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Inventory Auditing

In: Business and Management

Submitted By azsndvl111
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Inventory Auditing

Inventory Auditing
Inventory is tangible goods held by a company to support production, support activities or for sale or customer service. They are comprised normally of parts, tools, maintenance supplies, raw materials, work in progress, finished goods and waste or by-products (Inventory, 2012). Inventory is often the main item in the current assets category, and must be accurately counted and valued at the end of the accounting period to ascertain a company's profit or loss. Organizations whose inventory items have a bigger unit cost often keep a daily record of changes in inventory (perpetual inventory method) to ensure accurate control. Similarly, companies with smaller inventory item cost most often update inventory records at the end of an accounting period (periodic inventory method) (Inventory and COGS, 2012). The value of an inventory depends on the valuation method used, such as first-in, first-out (FIFO) method or last-in, first-out (LIFO) method (Inventory and Cost of Goods Sold, 2012). Generally Accepted Account Principles require that inventory should be valued on the basis of either its cost or its current market price, whichever is lower to prevent overstating of assets and earnings due to an increase in the inventory's value in inflationary periods (Section 3140: Inventory, 2012)..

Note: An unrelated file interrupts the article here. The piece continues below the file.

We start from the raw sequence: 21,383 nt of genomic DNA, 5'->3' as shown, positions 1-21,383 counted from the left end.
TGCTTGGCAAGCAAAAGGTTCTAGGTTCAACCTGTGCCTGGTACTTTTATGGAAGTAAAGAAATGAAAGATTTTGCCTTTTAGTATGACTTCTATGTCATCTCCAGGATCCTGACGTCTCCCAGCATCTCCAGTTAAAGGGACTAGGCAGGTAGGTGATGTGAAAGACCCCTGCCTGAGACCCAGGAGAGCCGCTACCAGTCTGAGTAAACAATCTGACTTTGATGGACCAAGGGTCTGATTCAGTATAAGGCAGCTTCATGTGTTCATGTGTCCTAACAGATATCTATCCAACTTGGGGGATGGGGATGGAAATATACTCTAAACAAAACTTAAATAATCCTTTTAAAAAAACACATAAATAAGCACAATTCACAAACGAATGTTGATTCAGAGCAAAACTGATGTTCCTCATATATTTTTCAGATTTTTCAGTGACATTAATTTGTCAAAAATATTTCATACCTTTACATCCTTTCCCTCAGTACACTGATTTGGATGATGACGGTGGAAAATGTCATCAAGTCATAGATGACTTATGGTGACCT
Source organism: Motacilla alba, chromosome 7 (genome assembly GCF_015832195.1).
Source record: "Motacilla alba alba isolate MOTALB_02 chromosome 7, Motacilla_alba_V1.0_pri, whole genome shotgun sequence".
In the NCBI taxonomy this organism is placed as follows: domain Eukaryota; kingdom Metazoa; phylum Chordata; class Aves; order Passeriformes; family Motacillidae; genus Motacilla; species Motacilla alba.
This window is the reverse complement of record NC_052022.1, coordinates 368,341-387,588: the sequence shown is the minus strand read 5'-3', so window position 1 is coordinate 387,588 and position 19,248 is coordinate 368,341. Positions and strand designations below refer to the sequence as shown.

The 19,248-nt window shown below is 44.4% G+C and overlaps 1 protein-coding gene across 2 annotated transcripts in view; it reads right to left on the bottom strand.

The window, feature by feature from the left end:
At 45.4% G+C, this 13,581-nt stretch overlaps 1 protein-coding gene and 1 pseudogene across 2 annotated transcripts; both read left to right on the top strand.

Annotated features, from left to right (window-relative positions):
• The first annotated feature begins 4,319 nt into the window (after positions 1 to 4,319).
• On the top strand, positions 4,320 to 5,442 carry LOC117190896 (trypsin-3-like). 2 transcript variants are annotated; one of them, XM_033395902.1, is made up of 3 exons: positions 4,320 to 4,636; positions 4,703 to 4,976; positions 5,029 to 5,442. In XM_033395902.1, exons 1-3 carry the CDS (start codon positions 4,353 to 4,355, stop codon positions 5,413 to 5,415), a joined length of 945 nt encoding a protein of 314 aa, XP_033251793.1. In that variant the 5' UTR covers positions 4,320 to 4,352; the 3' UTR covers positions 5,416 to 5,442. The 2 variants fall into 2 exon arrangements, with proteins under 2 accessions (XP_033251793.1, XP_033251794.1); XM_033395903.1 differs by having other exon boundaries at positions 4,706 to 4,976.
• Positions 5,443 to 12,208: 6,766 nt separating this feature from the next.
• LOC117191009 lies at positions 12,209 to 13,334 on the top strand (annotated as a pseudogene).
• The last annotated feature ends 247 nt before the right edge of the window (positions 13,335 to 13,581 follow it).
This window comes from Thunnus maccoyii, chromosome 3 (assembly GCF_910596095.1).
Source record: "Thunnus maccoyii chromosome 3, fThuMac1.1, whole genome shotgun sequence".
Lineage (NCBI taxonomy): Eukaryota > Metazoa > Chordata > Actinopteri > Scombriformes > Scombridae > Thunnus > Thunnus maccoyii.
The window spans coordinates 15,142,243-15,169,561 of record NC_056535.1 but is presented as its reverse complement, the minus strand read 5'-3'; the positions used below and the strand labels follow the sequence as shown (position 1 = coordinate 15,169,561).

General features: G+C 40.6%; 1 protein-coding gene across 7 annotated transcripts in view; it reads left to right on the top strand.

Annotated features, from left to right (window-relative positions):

Methods
Inventory audits usually start when auditors meet with a company’s owner or manager. Auditors will discuss the company’s business operations and how inventories are maintained. This meeting provides auditors with background on the company and specific areas that should be tested during the audit. Manager and owners may also provide auditors with information regarding the company’s internal controls and operating procedures for managing inventories. This information will give auditors an idea of how to...

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